The global expansion of Russian state-owned and state-friendly companies, an important part of Russia’s foreign policy, will suffer because of lack of financing. But on the more important goal of maximizing control over regional energy transport routes to Europe, the crisis will have little net effect. The global credit drought will probably delay plans for new Russian-controlled pipelines to Northern and Southern Europe, but by the same token, competing non-Russian pipeline projects are financially frozen as well. The status quo, in which Russia dominates the lucrative European market and can use gas supplies for political leverage in transit countries, suits Moscow well enough for the time being.
There are, of course, two caveats to all this.
First, the continuation of Russia’s current foreign policy — much like its domestic policy — depends on maintaining the prevailing balance between hardliners and relative liberals within Russia’s elite. There is a danger that a prolonged economic crisis in Russia could lead to an ouster of more liberal figures in Moscow, and the more marked ascent of the so-called “siloviki” hardliners. If that happens, Russia’s foreign policy — which, despite rhetorical cantankerousness, has been largely pragmatic, if frustrating, to U.S. and Western interests — might lurch in a markedly more aggressive and unpredictable direction.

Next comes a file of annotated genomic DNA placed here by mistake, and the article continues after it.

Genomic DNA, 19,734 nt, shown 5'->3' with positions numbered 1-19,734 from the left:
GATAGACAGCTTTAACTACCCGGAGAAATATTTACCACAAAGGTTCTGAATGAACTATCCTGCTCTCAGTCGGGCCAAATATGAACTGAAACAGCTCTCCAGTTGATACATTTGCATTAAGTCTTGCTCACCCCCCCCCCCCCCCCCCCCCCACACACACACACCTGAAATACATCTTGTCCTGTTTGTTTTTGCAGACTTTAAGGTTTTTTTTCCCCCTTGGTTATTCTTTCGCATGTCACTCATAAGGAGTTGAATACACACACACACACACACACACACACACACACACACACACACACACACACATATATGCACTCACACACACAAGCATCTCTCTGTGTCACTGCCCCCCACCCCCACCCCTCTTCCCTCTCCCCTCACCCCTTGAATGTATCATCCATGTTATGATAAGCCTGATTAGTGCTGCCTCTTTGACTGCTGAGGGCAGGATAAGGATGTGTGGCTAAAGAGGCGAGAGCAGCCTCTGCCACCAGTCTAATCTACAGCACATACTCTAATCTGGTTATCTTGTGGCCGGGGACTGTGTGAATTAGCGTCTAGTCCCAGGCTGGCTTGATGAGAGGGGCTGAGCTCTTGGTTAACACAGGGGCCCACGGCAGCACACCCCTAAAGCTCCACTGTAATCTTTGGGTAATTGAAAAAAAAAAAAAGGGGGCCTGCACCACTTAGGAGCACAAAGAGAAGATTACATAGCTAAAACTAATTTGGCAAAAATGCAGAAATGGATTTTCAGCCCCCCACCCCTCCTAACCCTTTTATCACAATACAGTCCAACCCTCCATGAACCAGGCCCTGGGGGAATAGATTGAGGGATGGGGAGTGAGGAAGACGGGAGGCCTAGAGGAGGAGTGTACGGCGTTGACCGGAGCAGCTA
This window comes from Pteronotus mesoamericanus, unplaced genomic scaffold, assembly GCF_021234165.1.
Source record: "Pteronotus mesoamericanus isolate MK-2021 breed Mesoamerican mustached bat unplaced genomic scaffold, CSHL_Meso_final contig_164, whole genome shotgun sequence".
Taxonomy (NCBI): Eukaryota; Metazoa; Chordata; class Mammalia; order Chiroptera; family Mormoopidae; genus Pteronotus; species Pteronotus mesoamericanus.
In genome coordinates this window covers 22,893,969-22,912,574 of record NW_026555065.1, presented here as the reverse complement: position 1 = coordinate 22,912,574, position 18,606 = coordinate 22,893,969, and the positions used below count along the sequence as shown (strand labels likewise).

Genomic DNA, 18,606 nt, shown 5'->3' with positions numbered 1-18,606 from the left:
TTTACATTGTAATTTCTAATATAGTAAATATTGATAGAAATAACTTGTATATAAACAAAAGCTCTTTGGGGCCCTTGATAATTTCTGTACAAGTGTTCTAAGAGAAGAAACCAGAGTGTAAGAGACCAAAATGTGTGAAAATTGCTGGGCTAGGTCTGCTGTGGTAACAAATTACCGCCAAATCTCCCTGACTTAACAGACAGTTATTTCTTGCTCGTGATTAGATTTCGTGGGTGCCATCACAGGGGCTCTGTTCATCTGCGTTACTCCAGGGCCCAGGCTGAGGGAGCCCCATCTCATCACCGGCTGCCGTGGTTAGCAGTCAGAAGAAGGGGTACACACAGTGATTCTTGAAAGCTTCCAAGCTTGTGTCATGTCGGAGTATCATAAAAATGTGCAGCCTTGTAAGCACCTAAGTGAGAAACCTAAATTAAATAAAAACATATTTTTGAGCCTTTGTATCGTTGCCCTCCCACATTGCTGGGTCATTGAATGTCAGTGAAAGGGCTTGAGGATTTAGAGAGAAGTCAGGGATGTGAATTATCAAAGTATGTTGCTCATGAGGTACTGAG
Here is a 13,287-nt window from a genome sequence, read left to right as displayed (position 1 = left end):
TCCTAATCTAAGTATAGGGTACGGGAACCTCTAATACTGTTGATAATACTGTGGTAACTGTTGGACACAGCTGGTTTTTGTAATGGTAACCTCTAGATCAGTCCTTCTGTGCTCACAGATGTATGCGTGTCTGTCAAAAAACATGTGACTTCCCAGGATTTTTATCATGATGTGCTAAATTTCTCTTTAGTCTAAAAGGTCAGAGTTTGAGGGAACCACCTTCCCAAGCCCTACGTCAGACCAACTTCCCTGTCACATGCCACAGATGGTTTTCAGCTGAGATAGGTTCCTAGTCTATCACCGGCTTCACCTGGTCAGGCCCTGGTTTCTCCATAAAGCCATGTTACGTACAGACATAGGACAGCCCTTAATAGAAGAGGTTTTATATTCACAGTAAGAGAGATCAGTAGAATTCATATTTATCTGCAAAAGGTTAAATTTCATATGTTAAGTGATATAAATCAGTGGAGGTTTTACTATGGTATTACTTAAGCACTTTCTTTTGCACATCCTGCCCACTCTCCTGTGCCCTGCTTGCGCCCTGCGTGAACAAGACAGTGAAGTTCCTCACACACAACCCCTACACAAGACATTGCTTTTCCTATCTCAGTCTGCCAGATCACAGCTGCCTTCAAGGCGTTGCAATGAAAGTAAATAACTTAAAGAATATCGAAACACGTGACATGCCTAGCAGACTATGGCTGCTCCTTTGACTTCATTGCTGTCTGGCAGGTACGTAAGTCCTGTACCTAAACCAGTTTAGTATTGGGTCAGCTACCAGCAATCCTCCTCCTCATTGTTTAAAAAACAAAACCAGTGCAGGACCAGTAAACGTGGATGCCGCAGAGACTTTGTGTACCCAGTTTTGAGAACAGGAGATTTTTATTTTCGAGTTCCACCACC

Second, if the economic crisis pushes Russia to the point of complete reserves depletion or catastrophic economic collapse (still very unlikely but possible if the crisis extends deep into 2010 and beyond), Russia’s freedom of maneuver on foreign policy would be more significantly constrained. It would be difficult to seek international political clout while also seeking international financial support.
But barring that scenario, Moscow will continue to prioritize its core political and economic goals over relationships with foreign investors and governments. Time and again — whether with Yukos, Shell, and Mechel, or Ukraine, Georgia, and Kyrgyzstan — Russia’s leaders have shown this inclination. The financial crisis won’t change it.
DMITRY ASTAKHOV/Getty Images
Ian Bremmer is the president of Eurasia Group and GZERO Media. He is also the host of the television show GZERO World with Ian Bremmer. Bremmer is the author of eleven books, including New York Times bestseller Us vs. Them: The Failure of Globalism, which examines the rise of populism across the world. His latest book is The Power of Crisis: How Three Threats—and Our Response—Will Change the World. Twitter: @ianbremmer